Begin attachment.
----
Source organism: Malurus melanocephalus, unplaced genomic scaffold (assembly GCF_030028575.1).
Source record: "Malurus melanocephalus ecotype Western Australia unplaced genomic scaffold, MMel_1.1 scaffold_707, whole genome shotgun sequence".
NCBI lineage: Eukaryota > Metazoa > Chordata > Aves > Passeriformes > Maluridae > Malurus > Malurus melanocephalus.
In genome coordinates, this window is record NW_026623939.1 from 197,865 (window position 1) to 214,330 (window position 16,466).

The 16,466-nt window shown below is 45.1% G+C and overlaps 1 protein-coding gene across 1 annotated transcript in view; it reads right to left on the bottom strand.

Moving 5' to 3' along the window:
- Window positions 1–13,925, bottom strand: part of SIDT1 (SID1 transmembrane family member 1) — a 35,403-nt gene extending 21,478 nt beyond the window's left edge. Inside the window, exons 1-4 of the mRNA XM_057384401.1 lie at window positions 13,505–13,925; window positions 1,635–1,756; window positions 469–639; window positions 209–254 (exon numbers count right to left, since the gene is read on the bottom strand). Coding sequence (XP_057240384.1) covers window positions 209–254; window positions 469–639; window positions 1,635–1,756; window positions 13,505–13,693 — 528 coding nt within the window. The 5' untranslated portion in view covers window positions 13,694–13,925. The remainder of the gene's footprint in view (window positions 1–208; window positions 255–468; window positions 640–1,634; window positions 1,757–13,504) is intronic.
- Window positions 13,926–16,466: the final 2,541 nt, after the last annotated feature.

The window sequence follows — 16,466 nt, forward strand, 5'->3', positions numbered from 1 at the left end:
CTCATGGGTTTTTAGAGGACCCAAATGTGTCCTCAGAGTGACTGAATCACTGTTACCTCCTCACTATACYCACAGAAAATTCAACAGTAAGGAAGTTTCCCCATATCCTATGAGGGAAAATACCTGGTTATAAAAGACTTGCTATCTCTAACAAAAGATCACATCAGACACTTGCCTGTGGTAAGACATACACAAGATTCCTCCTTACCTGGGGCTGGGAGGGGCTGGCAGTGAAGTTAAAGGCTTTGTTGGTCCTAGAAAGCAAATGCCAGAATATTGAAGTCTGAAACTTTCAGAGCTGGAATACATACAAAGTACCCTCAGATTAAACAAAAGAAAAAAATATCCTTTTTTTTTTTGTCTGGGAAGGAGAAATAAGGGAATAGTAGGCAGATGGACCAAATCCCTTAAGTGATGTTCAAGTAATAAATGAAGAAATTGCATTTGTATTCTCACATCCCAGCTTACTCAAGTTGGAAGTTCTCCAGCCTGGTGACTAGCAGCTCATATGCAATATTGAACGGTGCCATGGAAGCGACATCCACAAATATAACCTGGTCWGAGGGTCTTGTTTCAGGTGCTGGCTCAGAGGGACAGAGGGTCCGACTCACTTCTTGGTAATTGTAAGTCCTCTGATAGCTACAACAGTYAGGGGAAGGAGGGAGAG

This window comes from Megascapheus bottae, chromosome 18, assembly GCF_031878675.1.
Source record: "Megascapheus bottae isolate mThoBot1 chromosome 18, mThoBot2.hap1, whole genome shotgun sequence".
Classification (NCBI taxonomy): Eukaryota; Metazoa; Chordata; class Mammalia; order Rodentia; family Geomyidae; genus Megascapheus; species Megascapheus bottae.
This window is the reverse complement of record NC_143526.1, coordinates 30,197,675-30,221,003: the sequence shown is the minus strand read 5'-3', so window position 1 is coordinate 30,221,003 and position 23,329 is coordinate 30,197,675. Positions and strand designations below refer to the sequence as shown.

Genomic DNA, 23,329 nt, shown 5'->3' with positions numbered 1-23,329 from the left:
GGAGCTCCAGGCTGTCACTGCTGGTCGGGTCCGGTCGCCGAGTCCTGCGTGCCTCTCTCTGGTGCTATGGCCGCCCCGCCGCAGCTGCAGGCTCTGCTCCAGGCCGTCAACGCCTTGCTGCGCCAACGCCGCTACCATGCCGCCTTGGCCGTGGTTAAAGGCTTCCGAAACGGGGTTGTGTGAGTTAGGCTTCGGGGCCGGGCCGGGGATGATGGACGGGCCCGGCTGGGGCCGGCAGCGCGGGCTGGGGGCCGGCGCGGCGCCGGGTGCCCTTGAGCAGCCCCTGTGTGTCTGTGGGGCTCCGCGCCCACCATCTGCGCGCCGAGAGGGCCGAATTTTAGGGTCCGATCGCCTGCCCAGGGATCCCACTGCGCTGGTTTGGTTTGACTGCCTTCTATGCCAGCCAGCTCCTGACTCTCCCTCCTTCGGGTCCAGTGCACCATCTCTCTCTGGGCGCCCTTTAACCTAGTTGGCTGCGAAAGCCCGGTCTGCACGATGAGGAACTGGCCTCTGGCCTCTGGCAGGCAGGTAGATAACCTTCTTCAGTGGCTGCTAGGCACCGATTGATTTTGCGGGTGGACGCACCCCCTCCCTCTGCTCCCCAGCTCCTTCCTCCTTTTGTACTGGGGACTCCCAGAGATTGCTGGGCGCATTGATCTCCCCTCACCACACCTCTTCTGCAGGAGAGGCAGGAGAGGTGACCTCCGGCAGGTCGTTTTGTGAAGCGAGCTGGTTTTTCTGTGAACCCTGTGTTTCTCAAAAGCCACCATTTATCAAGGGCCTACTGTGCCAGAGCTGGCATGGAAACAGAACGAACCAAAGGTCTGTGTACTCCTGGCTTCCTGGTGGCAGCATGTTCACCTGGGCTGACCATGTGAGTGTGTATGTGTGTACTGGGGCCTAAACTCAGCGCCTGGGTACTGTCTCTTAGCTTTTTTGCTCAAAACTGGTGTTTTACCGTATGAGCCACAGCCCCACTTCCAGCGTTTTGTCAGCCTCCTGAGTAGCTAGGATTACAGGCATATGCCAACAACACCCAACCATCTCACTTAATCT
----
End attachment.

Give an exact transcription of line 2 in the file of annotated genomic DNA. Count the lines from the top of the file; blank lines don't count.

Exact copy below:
Source record: "Malurus melanocephalus ecotype Western Australia unplaced genomic scaffold, MMel_1.1 scaffold_707, whole genome shotgun sequence".